This is the second post briefly reviewing the so-called values of the Christian Alliance for Progress. You may recall in Part 1 that I mentioned hearing a spokesman for this group named the "Rev." Tim Simpson interviewed on the Michael Medved radio program. He stated rather clearly that his group's goal is to confront the growing take over of Christianity by radical, right-wing fundamentalists (as opposed to the radical left-wing fundamentalists) who are bent upon twisting politics in America to their dangerous agenda. Interest griped me, so I did a search for his website and there I found listed a statement of faith (of sorts) highlighting seven values embraced and shared by the fine folks at the CAP.

Now, if this group claims to speak for biblical Christianity and is the voice of reason in the wilderness (no matter how shrill) crying against the ruthless right wing take over of biblical Christianity, then it is only wise to subject their seven values outlined in this statement of faith to the only real authority for a Christian: the Holy Bible. The CAP, by their own declaration, names Christianity as their shared faith, so it would seem only logical to appeal to the sole authority for the Christian. When placed under biblical scrutiny, do their complaints line of with a proper reading of scripture, or are they reading their complaints onto scripture?

However, before we even arrive at our first value, we come across a perplexing introductory comment that reads:

People in this movement hold diverse views about religion and the Christian life. We come from many different traditions. We belong to many different denominations, or we may follow Jesus on a non-denominational path ... Our differences are not what define us ... what is fundamental for all of us is this: we find the origin and inspiration for our shared values in the life of Jesus. We believe his life defines our spiritual path, and we choose to follow the path he modeled for us.

The immediate problem is the first sentence advocating an adherence to diversity on the part of many of the members. As A Christian, I am a firm believer in diversity. The Bible is clear that salvation is offered on a world-wide basis to all the people groups on Earth. Jesus did not come to atone for the sins of the folks in one small country, but it was to gather to Himself a people called by His name from all over the world (John 11:49-52 and Revelation 5:9,10).
I would have no problem with these opening remarks if that were their meaning. However, after listening to the right Rev. Simpson interviewed on the radio and looking over the CAP website, the meaning of "diverse views about religion" takes on an entirely foreign definition than what is found is scripture.

Basically, with the word "diverse," the CAP folks mean there is no common authoritative source of truth by which the group defines itself. In other words, we never appeal to the Bible to judge anyone's loopy ideas about Jesus or the Christian religion in general. Only the generic points about Jesus are defended as authoritative: his compassion, humanity, giving, loving, and so forth. This is a typical conviction in today's culture where pretty much everyone practices a Judges 21:25 Christianity and does what is right in his or her own eyes. The "likeable," non-threatening aspects of Christ's person are separated from the entire biblical record and distorted to fit CAP's anti-fundamentalist agenda. As long as the person has some view about Jesus other than right wing fundamentalism he is welcomed aboard.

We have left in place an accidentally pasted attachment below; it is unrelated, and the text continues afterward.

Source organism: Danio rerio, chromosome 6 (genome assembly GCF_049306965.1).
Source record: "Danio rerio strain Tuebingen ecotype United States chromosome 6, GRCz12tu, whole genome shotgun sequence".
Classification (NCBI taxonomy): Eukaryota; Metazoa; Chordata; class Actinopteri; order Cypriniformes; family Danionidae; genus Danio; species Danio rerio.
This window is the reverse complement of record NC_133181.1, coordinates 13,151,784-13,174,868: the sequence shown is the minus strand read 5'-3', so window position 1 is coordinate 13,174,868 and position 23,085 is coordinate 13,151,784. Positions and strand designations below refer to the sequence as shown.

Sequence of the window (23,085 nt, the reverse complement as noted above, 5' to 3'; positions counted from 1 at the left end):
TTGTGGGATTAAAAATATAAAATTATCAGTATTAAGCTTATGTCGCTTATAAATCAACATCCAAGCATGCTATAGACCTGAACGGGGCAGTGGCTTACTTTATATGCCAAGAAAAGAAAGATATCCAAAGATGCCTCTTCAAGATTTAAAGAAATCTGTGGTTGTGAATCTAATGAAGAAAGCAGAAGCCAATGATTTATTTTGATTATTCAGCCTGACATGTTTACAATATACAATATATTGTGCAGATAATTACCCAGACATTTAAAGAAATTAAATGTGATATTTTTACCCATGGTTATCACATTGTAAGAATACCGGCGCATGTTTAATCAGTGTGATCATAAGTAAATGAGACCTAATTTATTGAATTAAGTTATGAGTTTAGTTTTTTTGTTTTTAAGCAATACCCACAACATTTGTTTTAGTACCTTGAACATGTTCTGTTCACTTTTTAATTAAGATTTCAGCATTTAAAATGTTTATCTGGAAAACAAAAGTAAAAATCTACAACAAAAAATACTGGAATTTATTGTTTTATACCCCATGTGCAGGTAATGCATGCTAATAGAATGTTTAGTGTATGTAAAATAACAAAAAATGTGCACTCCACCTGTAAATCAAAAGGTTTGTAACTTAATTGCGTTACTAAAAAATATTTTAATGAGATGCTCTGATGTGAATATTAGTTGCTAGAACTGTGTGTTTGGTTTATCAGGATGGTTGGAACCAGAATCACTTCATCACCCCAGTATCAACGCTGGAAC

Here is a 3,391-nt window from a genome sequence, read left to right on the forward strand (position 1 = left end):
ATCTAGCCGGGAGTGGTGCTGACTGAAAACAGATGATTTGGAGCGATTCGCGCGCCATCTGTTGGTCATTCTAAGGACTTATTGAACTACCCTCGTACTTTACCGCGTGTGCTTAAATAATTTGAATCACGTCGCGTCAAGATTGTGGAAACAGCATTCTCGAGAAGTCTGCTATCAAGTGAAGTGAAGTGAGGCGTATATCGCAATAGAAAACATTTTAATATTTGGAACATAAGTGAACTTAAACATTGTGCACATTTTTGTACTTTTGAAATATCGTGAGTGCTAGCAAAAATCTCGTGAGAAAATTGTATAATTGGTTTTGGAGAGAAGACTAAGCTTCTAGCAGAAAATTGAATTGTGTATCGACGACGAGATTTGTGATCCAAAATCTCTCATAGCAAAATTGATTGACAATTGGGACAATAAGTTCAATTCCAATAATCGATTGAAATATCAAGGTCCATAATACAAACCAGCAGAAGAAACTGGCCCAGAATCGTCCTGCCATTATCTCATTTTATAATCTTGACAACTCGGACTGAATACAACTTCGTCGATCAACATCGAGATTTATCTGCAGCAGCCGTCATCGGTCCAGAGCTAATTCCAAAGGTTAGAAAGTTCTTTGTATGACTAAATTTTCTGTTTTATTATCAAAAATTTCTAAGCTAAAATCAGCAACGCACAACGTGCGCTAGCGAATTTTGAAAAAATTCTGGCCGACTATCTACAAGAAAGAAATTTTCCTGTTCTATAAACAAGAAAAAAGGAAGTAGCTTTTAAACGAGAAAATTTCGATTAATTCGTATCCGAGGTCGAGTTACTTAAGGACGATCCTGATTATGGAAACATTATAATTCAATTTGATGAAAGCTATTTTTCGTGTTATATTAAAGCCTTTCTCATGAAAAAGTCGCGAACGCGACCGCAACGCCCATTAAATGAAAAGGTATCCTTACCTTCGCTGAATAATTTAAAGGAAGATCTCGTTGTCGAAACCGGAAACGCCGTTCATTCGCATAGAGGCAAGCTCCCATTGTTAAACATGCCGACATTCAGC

As a side note, I would also wonder if their views about diverse religious opinion applies equally to non-Christians. Do they celebrate their spiritual diversity with Muslims, Hindus, and Wiccans, for example, and believe their spirituality and views on God are as valid as those shared in common among the membership of the CAP? I haven't located any specific comments on their website articulating a position on non-Christian faith, but I would imagine I could wager good money they have a benign tolerance for anything non-Christian and I am sure they would never offer one judgmental peep against a non-Christian. Their accusations against right wingers would drowned out any such comments any ways. However, this " If it works for you, that's great, so it might be true" sounds inter-faith friendly, but mindless pluralism is horribly irrational. That means either this god is schizoid, manifesting a myriad of polar opposite ways to be in a spiritual relationship with him (or her), or this god is maliciously deceptive, hiding the true path of spirituality and watching humanity grope about to find it in some perverse cosmic Easter egg hunt. But, moving along...

All of that leads us to the first shared value, the source of the CAP's spiritual foundation. What could that be, exactly? If one is practicing diversity as a virtue, then it would seem inappropriate - completely intolerant - to suggest a specific and objective spiritual foundation. Rather than appealing to an objective source of revelation (read "the Bible" here) to define their spiritual foundation, the CAP heads down the subjective, mystical, fly-by-the-seat-of-your-individual-breeches, burning in the bosom path.

What shapes their spiritual foundation? Get this, an intense relationship with God.

Hmmmm? An intense relationship with God? What exactly is that suppose to mean? How does one even begin to define the words intense and relationship? With no mention of scripture (except for a verse taken out of context) how exactly do I know I have the correct intensity with my relationship? What exactly is a gage for that intensity? How do I know the intensity is positive and not negative? How do I know I am not mistaking my intensity with feelings of stress? Heartburn? Subjectivity is a disastrous guide for defining our relationship with God.